How do you simultaneously raise revenue for a theater, snap people out of the economic doldrums and see women dance seductively? Host a burlesque, of course.
That’s just what Daniel Smith of Astoria has been doing for the past year.
Burlesques involve everything from choreographed strip-teases to side show acts, and have been gaining popularity in the city for the past several years, but Smith’s show is the first of its kind in Queens.
Held every month at Long Island City’s Secret Theatre, the “Secret Burlesques” have been introducing a form of entertainment which had hitherto been confined to Manhattan and Brooklyn. The shows are creative and sexy, humorous and charged with energy. There are women in feathers, magicians in drag, vaudevillian performers and rock-star comedians.
The point? To have fun.
“Every actor is supposed to want to play Hamlet,” said Smith, who appears in plays at the Secret Theatre regularly. “But because of the way that everyone’s lives are right now, with the recession and the unemployment rate and the cost of living here … the idea of putting on a production of ‘Hamlet’ right now seems really silly to me. … Doing comedy right now is the most important thing we can do, because it’s what people need.”
While it may not be immediately apparent, pasties and lacey lingerie can be humorous. Secret burlesques are more than just stripteases.
Each dancer has a carefully constructed persona — a character whose sass, playfulness or steeliness comes through as each article of clothing is discarded. Costumes, props, music and choreography meld to create acts that become almost like stories. Whether it’s the dainty performer Bird of Paradise, flouncing about with pink bows, mischievously flashing a stuffed animal, or the voluptuous, puzzlingly named Grandma Fun twirling a paper umbrella, the intrigue comes from the performers’ creativity.
“It’s an art form,” said Smith, who dubs himself Dapper Dan when donning his emcee hat at the burlesques. “Taking clothes off is just a bonus. … What is really sexy about it is a lot of the performers’ personality comes out.”
Killy Dwyer, a singer, comedian and former burlesque dancer who has performed at two Secret shows, agrees.
“I get a little offended when people call burlesques stripping,” Dwyer said. “… most of the burlesque artists I work with are just such amazing artists, and they put so much effort into what they do, and it’s so choreographed. … You watch art happen … “
Despite the fact that the acts are meant to impart more than sex appeal, burlesque performers often fight against a powerful stigma.
“People judge you for doing this,” said Bird of Paradise, who performs regularly at the Secret and at other shows across the city. “They don’t understand how somebody can take off their clothes and still have dignity.”
That’s one of the reasons Bird of Paradise keeps mum about her burlesque life at the office. Her day job is at a “traditional, stuffy, corporate office,” as she puts it, and her clients are never to know what she does in the evenings.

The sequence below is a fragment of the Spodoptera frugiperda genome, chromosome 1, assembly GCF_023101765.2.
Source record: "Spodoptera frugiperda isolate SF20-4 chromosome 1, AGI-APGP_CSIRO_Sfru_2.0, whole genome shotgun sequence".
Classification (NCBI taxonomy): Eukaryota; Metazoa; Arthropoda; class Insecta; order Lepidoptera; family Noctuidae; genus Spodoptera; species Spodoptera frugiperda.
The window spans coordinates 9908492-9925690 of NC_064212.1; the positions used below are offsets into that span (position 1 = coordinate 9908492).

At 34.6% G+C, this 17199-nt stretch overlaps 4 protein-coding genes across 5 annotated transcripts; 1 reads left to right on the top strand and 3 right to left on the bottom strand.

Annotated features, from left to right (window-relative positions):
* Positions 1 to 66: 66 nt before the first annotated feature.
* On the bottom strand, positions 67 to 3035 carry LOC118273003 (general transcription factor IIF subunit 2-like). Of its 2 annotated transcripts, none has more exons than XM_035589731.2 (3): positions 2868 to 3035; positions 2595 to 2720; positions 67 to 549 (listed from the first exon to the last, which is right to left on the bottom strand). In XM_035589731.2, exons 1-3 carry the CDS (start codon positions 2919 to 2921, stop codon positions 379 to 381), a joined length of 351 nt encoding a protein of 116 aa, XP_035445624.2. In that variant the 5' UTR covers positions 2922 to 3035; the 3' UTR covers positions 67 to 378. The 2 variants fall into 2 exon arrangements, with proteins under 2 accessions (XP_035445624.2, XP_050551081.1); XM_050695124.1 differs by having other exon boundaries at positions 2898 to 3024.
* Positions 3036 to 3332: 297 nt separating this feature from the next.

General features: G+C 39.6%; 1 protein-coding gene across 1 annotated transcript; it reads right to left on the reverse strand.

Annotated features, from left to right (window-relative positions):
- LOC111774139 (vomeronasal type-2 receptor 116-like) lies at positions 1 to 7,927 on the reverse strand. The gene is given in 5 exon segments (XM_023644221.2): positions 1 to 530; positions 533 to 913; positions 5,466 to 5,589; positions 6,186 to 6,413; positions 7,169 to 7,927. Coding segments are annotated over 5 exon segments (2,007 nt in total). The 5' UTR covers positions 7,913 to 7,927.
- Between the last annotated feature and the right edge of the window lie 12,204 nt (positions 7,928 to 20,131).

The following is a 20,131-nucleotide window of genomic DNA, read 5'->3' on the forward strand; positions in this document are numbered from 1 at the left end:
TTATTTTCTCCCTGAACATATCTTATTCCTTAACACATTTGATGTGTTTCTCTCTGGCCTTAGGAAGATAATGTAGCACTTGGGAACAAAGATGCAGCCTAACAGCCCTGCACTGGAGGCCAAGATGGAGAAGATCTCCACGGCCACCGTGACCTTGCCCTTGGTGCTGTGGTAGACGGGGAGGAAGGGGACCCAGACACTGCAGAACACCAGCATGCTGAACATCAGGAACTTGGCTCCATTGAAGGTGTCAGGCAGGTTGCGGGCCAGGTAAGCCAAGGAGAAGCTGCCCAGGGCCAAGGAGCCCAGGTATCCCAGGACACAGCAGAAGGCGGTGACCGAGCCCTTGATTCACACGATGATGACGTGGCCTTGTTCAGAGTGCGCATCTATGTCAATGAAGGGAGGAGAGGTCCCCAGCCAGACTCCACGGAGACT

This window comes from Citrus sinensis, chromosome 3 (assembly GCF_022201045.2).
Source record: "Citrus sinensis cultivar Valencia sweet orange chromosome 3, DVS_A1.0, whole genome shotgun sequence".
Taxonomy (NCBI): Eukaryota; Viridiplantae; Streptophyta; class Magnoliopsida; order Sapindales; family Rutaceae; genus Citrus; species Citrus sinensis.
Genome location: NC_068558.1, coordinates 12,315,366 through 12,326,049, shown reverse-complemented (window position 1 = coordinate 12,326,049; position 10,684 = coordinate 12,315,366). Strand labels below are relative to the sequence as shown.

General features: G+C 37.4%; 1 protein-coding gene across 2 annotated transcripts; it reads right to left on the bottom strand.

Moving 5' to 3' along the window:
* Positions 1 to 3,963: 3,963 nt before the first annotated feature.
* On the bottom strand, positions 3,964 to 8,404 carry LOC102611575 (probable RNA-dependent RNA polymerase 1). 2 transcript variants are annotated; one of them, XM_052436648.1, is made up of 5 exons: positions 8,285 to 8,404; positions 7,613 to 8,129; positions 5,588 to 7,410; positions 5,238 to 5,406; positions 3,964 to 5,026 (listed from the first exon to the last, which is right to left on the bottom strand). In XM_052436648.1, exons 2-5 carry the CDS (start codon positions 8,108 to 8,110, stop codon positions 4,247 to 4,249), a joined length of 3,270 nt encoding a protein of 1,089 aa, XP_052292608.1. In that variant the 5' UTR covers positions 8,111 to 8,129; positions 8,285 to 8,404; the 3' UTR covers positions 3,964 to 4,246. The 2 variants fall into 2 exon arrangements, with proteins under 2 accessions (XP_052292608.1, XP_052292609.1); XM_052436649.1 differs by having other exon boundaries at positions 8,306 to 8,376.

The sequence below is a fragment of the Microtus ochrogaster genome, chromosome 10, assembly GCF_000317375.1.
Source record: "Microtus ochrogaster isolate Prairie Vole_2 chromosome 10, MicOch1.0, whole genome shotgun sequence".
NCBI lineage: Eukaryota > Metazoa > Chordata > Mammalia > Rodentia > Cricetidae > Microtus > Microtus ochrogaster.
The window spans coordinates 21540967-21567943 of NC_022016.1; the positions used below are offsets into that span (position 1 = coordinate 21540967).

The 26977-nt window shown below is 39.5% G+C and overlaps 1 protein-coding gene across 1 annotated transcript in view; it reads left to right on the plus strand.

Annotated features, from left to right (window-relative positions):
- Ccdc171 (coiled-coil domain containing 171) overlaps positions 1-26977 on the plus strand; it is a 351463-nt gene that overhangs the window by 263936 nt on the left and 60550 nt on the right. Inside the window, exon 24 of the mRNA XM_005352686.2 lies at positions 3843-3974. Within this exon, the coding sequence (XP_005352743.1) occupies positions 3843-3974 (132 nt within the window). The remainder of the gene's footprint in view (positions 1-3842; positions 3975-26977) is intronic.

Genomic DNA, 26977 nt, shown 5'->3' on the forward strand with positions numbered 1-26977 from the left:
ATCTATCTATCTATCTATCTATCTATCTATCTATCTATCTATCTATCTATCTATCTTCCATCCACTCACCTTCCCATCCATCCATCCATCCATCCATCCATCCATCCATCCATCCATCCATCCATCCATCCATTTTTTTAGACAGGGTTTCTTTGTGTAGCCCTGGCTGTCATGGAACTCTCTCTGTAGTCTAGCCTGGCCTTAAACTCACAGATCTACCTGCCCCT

Not all performers lead dual lives; some make their living performing. But all seem to love what they do on stage.
“It’s absolutely the most exhilarating thing I’ve ever done,” said Bird of Paradise, who shifted from ballroom dancing to burlesque when she moved to New York in 2003.
Dwyer’s background is in acting, but she eventually moved away from theater and has found her niche creating her own exceptionally energetic pieces.
“I couldn’t ask for a better life,” she said. “I have a blast doing what I’m doing, because I can do whatever I want onstage.”
Nelson Lugo, a magician who has performed at the Secret several times, agrees.
“I came into this whole performance thing as an actor,” Lugo said. “It was a lot of fun, but there was something that was missing for me. A burlesque is … sort of very real.”
Queens residents appear to find burlesques fun, too. Many of the shows have sold out, and regular LIC theater goers are branching out from Shakespeare and taking in some shimmies.
The theater crowd is a special kind of audience, performers say, because they're used to watching passively, rather than participating in shows. While it may take some encouragement to get them oohing and ahhing, in the end, excitement runs high, making the experience gratifying for performers.
And, Smith says, the burlesques are good for the Secret Theatre and its resident company, the Queens Players. The Players are one of the borough’s most active theater groups, but their venue is tucked away under the 7 train, with a loading dock for an entrance, so the place is easy to miss. Now, with monthly variety shows drawing in new spectators, audiences are growing, and classic theater pieces often play to packed houses.